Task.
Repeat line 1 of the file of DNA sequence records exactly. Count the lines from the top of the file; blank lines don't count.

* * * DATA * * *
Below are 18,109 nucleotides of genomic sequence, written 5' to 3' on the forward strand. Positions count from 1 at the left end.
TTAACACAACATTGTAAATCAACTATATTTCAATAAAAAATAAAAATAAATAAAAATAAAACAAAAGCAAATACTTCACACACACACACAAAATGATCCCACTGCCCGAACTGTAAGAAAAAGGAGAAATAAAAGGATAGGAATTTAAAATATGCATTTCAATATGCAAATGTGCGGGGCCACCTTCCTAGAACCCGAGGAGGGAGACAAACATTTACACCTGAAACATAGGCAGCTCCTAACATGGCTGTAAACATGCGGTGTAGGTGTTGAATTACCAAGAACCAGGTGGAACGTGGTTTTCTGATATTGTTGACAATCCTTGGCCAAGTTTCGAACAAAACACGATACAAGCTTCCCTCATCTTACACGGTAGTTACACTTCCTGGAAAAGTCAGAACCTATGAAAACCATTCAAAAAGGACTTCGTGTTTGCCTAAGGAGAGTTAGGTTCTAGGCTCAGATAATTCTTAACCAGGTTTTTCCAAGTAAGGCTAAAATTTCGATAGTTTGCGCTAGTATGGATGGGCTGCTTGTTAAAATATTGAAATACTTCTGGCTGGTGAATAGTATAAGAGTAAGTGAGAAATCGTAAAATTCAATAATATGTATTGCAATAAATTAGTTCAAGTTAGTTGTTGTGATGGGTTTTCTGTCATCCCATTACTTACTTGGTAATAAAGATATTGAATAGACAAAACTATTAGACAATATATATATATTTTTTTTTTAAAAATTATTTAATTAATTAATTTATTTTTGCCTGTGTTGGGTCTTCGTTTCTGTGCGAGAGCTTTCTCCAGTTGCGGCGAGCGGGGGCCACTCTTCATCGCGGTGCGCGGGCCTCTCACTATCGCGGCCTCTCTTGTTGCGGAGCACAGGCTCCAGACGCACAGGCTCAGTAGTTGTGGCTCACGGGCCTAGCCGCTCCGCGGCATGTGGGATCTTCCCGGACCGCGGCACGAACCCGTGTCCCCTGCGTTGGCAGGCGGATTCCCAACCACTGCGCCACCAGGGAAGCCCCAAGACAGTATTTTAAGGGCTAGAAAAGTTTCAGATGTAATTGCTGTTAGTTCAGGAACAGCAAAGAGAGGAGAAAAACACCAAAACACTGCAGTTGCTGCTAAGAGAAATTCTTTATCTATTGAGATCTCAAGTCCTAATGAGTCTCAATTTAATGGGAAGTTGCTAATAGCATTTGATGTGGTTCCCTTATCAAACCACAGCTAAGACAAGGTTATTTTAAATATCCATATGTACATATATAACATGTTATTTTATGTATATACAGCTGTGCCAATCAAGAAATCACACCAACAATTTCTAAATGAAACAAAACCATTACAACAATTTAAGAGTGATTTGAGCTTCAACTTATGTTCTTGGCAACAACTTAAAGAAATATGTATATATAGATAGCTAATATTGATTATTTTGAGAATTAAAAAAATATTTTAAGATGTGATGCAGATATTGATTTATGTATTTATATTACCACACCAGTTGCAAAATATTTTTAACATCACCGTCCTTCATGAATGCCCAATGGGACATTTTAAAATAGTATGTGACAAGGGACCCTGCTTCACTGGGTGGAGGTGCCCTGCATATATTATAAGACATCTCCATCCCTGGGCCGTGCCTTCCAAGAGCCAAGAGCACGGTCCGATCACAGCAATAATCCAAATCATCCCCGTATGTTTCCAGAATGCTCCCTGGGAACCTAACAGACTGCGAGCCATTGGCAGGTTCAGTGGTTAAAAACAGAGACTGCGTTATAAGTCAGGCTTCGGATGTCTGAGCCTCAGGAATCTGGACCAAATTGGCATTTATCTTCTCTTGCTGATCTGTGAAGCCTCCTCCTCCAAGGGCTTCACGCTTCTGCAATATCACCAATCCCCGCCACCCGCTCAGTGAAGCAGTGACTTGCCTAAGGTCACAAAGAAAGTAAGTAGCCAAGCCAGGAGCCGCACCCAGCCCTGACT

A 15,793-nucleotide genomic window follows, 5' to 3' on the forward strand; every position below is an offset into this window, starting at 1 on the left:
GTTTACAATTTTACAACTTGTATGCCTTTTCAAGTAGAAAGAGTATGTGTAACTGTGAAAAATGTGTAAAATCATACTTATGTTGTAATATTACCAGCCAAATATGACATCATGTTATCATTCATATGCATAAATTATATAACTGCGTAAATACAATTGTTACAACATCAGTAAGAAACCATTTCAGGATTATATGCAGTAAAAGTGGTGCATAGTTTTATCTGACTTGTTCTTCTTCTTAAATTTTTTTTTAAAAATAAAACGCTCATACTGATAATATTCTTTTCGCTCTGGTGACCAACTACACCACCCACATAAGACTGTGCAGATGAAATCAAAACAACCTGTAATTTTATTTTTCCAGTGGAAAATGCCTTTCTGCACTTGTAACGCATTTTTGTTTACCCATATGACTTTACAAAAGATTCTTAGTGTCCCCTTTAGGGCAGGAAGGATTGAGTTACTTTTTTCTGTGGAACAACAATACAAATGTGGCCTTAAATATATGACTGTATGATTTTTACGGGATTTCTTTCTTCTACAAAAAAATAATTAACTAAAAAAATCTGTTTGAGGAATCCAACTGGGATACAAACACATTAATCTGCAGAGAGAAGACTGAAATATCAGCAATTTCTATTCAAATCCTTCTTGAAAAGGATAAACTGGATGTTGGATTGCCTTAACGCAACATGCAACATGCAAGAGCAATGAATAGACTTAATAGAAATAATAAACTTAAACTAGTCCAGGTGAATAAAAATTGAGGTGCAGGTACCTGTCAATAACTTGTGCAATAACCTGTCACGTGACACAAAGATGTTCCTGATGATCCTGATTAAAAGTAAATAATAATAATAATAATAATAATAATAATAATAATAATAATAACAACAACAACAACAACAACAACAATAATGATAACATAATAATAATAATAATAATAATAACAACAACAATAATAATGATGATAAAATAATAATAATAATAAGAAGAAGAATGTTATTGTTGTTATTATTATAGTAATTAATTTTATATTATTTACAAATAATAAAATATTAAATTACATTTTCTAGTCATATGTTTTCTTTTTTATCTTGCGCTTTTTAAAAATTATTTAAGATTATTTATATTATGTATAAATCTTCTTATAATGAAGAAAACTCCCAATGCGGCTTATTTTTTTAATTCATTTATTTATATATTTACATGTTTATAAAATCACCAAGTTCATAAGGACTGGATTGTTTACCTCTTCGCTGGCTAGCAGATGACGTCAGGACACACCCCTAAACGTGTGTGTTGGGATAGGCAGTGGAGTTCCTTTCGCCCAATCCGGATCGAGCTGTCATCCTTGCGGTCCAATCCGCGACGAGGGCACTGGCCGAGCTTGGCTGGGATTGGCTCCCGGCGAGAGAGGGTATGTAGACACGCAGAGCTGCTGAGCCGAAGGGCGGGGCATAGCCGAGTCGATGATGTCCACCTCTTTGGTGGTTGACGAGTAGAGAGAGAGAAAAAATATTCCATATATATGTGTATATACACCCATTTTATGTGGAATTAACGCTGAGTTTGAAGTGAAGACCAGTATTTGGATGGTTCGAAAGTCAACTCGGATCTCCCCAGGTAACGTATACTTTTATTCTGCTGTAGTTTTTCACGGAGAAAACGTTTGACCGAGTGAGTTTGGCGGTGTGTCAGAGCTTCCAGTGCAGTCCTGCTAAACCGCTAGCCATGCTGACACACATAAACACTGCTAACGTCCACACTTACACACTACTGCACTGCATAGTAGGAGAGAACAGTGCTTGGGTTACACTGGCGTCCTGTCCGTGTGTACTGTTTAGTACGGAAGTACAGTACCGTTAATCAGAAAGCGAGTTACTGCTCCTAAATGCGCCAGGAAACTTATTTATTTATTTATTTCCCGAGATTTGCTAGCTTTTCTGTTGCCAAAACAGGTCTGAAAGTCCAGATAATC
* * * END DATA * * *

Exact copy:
Below are 18,109 nucleotides of genomic sequence, written 5' to 3' on the forward strand. Positions count from 1 at the left end.